“Oh, n-n-no! A pound, a pound——apples come in dozens, not pounds. . . no, there are many of them, and they are all small, you put them in the mouth and cr-r-rack…!”
“Well, yes, nuts, that is what I am saying,” the doctor confirmed in the calmest way, as if he had not even been searching for the word, “and I brought the boy a pound of nuts, because no one had ever yet brought the boy a pound of nuts, and I held up my finger and said to him: ‘Boy! Gott der Vater,’ and he laughed and said, ‘Gott der Vater.’ ‘Gott der Sohn.’ Again he laughed and said, ‘Gott der Sohn.’ ‘Gott der heilige Geist.’ Then he laughed again and said as well as he could, ‘Gott der heilige Geistf’ And I left. Two days later I was passing by and he called out to me himself: ‘Hey, uncle, Gott der Vater, Gott der Sohn,’ only he forgot ‘Gott der heilige Geist,’ but I reminded him, and again I felt great pity for him. But he was taken away, and I did not see him anymore. And now after twenty-three years have gone by, I am sitting one morning in my study, and my head is already gray, and suddenly a blossoming young man comes in, whom I would never have recognized, but he held up his finger and said, laughing: ‘Gott der Vater, Gott der Sohn, und Gott der heilige Geist! I’ve just arrived, and have come to thank you for that pound of nuts; for no one bought me a pound of nuts before; you are the only one who ever bought me a pound of nuts.’ And then I remembered my happy youth, and a poor boy in the yard without any shoes, and my heart turned over, and I said: ‘You are a grateful young man, for all your life you have remembered that pound of nuts I brought you in your childhood.’ And I embraced him and blessed him. And I wept, He was laughing, but he also wept . . . for a Russian quite often laughs when he ought to weep. But he wept, too, I saw it. And now, alas . . . !”
“And I’m weeping now, too, German, I’m weeping now, too, you man of God!” Mitya suddenly cried from his place.

The Russian text of Book 12, Chapter 3, Karamazov:

а, напротив, еще весьма ценя свое тугое, картофельное и всегда радостно-самодовольное немецкое остроумие. Старичок же любил острить
.— О, д-да, и я то же говорю,
— упрямо подхватил он,
— один ум хорошо, а два гораздо лучше. Но к нему другой с умом не пришел, а он и свой пустил… Как это, куда он его пустил? Это слово
— куда он пустил свой ум, я забыл,
— продолжал он, вертя рукой пред своими глазами,
— ах да, шпацирен.
— Гулять?
— Ну да, гулять, и я то же говорю. Вот ум его и пошел прогуливаться и пришел в такое глубокое место, в котором и потерял себя. А между тем, это был благодарный и чувствительный юноша, о, я очень помню его еще вот таким малюткой, брошенным у отца в задний двор, когда он бегал по земле без сапожек и с панталончиками на одной пуговке.Какая-то чувствительная и проникновенная нотка послышалась вдруг в голосе честного старичка. Фетюкович так и вздрогнул, как бы что-то предчувствуя, и мигом привязался.
— О да, я сам был тогда еще молодой человек… Мне… ну да, мне было тогда сорок пять лет, а я только что сюда приехал. И мне стало тогда жаль мальчика, и я спросил себя: почему я не могу купить ему один фунт… Ну да, чего фунт? Я забыл, как это называется… фунт того, что дети очень любят, как это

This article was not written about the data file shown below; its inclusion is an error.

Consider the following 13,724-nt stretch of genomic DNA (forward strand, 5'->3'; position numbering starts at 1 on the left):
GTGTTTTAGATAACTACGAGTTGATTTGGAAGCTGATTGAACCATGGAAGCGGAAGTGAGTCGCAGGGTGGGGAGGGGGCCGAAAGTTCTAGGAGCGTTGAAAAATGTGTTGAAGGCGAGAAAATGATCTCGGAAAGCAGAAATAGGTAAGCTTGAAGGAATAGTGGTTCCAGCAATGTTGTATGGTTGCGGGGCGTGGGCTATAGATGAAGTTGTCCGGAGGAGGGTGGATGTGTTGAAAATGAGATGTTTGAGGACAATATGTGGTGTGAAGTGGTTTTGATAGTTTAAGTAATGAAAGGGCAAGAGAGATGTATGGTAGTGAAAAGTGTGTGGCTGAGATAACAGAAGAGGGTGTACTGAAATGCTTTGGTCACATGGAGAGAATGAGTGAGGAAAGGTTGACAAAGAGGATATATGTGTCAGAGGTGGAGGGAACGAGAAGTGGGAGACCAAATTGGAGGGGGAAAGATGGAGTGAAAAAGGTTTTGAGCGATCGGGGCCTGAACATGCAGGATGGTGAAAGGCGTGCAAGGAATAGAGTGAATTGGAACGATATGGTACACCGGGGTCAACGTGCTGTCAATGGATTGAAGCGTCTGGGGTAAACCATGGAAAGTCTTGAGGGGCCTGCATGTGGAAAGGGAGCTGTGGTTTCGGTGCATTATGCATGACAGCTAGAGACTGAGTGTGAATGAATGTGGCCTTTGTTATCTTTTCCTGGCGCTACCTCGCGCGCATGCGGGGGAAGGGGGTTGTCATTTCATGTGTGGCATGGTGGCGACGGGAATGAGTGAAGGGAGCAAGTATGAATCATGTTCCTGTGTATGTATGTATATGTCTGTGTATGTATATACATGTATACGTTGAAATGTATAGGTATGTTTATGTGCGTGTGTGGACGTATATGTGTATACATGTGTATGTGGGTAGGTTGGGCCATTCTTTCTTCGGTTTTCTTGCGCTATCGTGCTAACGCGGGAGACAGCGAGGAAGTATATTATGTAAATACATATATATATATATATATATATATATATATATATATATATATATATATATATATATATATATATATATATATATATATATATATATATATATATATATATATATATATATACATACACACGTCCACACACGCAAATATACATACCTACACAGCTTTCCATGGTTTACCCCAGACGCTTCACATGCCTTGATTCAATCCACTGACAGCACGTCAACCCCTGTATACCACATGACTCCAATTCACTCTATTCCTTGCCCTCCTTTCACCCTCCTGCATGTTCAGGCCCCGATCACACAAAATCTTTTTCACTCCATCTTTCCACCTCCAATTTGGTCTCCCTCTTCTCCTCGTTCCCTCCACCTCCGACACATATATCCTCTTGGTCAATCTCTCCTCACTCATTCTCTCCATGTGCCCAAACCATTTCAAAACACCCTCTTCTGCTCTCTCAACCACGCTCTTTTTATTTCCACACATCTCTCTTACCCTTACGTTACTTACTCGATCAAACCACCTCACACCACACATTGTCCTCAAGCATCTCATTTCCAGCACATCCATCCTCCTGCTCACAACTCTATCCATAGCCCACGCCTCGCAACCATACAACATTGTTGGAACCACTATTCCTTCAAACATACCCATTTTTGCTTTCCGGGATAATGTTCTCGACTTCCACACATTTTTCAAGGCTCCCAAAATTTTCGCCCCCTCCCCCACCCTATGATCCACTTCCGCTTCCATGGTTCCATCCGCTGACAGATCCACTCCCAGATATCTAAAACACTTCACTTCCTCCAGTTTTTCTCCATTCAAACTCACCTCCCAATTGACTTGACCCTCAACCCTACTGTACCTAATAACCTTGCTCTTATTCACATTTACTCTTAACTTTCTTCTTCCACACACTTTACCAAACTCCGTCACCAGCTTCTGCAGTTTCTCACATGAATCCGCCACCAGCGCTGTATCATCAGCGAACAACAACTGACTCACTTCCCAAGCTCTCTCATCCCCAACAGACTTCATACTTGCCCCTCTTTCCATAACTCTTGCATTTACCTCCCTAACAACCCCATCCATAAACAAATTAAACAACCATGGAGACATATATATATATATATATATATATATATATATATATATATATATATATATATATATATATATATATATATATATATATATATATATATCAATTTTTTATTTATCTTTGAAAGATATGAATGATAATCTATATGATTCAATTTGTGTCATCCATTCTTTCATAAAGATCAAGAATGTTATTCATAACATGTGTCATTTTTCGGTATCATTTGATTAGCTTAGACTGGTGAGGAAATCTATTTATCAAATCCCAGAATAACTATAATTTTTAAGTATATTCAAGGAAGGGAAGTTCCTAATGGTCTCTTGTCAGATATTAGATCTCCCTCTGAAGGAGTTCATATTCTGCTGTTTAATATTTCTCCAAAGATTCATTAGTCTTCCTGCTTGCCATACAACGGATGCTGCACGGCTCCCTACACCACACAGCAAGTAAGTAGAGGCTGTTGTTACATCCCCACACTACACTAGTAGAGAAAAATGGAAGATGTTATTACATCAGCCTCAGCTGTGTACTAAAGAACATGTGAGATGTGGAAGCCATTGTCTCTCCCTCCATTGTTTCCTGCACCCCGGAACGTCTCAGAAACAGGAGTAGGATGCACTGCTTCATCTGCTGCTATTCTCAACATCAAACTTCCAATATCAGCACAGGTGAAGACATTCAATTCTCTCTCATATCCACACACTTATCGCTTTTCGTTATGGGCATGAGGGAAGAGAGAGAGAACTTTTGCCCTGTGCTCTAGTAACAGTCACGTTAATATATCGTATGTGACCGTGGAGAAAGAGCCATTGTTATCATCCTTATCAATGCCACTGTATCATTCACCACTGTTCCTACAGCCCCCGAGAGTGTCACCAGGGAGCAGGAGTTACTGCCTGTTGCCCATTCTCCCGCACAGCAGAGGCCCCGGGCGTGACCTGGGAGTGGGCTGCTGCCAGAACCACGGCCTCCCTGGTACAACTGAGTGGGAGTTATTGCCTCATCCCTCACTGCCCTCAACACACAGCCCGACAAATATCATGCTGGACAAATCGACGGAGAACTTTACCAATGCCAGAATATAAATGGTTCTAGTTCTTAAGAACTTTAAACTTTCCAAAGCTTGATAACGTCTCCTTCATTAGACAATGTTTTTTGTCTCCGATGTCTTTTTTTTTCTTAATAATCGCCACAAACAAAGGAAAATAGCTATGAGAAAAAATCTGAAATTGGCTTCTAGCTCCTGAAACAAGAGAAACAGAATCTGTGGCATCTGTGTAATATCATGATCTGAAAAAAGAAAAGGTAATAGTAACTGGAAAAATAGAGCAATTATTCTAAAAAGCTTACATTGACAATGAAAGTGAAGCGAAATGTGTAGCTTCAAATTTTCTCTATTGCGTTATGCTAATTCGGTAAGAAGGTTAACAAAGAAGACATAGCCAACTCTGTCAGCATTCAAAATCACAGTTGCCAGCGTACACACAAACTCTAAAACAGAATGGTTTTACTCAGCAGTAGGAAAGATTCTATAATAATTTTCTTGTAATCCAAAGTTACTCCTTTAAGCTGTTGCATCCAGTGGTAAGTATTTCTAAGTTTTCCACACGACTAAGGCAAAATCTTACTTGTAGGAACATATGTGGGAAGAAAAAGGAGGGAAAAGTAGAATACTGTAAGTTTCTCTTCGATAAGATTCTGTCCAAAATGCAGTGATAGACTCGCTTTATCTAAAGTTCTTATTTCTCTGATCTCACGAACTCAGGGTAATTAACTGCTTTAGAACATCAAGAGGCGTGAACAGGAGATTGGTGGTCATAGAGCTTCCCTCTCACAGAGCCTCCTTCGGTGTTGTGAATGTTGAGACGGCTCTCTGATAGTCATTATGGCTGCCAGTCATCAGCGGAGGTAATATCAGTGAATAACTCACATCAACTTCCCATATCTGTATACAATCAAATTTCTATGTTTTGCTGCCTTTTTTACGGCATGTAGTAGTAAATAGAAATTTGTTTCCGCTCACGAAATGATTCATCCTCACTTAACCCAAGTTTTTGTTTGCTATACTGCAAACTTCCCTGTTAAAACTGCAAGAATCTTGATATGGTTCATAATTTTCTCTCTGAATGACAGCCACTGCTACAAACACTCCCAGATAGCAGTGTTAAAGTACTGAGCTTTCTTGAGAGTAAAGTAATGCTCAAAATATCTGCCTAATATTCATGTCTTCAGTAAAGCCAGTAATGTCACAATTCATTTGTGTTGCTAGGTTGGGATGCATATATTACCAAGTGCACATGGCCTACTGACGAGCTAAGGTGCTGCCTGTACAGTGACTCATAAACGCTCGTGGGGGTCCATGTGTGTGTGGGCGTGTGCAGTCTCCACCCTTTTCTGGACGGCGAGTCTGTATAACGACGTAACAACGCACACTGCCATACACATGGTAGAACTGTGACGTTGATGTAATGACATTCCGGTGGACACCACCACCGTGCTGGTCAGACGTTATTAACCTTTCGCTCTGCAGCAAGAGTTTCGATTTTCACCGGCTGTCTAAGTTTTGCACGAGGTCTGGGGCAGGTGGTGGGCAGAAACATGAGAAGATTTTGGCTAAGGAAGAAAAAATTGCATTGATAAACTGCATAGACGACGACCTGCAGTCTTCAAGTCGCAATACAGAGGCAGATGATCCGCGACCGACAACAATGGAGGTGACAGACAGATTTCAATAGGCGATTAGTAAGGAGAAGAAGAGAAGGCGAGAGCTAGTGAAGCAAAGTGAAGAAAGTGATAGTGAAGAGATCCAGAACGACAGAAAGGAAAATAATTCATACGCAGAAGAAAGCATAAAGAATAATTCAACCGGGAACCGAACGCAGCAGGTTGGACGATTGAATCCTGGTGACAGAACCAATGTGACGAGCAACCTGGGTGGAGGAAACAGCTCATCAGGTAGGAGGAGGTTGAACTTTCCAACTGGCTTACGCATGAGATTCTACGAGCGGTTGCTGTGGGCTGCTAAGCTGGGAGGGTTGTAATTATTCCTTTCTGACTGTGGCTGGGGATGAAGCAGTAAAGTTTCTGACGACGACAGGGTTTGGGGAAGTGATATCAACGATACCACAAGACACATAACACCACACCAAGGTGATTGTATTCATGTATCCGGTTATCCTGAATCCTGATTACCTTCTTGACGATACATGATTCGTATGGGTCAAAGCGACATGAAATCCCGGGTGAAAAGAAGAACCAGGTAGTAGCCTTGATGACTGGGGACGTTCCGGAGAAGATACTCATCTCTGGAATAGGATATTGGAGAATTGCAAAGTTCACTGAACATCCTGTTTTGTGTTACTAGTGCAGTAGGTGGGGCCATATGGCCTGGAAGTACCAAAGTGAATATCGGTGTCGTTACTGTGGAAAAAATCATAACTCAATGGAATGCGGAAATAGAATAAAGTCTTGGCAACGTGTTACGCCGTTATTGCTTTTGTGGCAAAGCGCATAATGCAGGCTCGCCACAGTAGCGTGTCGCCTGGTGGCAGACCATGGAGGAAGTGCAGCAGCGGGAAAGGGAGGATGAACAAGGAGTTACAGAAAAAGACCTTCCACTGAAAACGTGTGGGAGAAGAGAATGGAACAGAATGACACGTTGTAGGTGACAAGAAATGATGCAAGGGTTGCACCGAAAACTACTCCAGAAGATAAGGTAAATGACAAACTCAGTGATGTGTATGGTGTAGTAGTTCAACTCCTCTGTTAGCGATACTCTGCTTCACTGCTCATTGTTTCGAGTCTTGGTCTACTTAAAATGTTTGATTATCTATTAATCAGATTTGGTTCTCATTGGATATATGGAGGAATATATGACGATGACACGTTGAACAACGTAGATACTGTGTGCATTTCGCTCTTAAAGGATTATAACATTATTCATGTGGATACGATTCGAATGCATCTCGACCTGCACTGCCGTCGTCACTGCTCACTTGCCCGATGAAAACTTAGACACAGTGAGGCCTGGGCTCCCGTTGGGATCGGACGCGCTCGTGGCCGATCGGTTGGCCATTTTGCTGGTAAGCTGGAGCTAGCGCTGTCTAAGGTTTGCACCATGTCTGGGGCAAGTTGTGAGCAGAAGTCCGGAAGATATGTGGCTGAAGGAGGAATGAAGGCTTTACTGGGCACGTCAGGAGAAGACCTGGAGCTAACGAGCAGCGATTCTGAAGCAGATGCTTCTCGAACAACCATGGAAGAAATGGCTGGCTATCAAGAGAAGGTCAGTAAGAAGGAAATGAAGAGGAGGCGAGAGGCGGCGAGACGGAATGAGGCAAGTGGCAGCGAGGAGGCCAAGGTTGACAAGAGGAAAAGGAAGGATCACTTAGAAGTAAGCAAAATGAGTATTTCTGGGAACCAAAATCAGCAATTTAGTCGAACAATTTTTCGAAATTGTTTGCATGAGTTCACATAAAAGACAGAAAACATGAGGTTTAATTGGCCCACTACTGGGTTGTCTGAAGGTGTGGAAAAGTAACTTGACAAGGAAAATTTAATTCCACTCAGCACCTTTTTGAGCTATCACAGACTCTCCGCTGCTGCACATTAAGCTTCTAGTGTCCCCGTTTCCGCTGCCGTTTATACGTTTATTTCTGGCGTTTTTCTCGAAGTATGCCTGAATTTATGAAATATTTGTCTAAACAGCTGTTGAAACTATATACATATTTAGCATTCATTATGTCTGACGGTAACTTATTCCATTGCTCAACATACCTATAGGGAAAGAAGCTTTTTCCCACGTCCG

— ну, как это…
— замахал опять доктор руками,
— это на дереве растет, и его собирают и всем дарят…
— Яблоки?
— О н-не-е-ет! Фунт, фунт, яблоки десяток, а не фунт… нет, их много и всё маленькие, кладут в рот и кр-р-рах!..
— Орехи?
— Ну да, орехи, и я то же говорю,
— самым спокойным образом, как бы вовсе и не искал слова, подтвердил доктор,
— и я принес ему один фунт орехов, ибо мальчику никогда и никто еще не приносил фунт орехов, и я поднял мой палец и сказал ему: «Мальчик! Gott der Vater»,
— он засмеялся и говорит: «Gott der Vater.
— Gott der Sohn». Он еще засмеялся и лепетал: «Gott der Sohn.
— Gott der heilige Geist». Тогда он еще засмеялся и проговорил сколько мог: «Gott der heilige Geist». А я ушел. На третий день иду мимо, а он кричит мне сам: «Дядя, Gott der Vater, Gott der Sohn», и только забыл «Gott der heilige Geist», но я ему вспомнил, и мне опять стало очень жаль его. Но его увезли, и я более не видал его. И вот прошло двадцать три года, я сижу в одно утро в моем кабинете, уже с белою головой, и вдруг входит цветущий молодой человек, которого я никак не могу узнать, но он поднял палец и смеясь говорит: «Gott der Vater, Gott der Sohn und Gott der heilige Geist! Я сейчас приехал и пришел вас благодарить за фунт орехов; ибо мне никто никогда не покупал тогда фунт орехов, а вы один купили мне фунт орехов». И тогда я вспомнил мою счастливую молодость и бедного мальчика на дворе без сапожек, и у меня повернулось сердце, и я сказал: «Ты благодарный молодой человек, ибо всю жизнь помнил тот фунт орехов, который я тебе принес в твоем детстве» И я обнял его и благословил. И я заплакал. Он смеялся, но он и плакал… ибо русский весьма часто смеется там, где надо плакать. Но он и плакал, я видел это. А теперь, увы!..
— И теперь плачу, немец, и теперь плачу, божий ты человек!

What do you think? Was Constance Garnett a hapless Miss Trelawney? Are Volokhonsky & Pevear capturing the real Karamazov?

Photo by Aaron Burden on Unsplash.com

Photos of apples, acorn, and trees by Aaron Burden on Unsplash.com

E.S. Dempsey

About E.S. Dempsey

Literary and short business/science/legal translations from most European languages, also Japanese. Short book translations via Babelcube. Translations for Trommons.org (pro bono). Target=English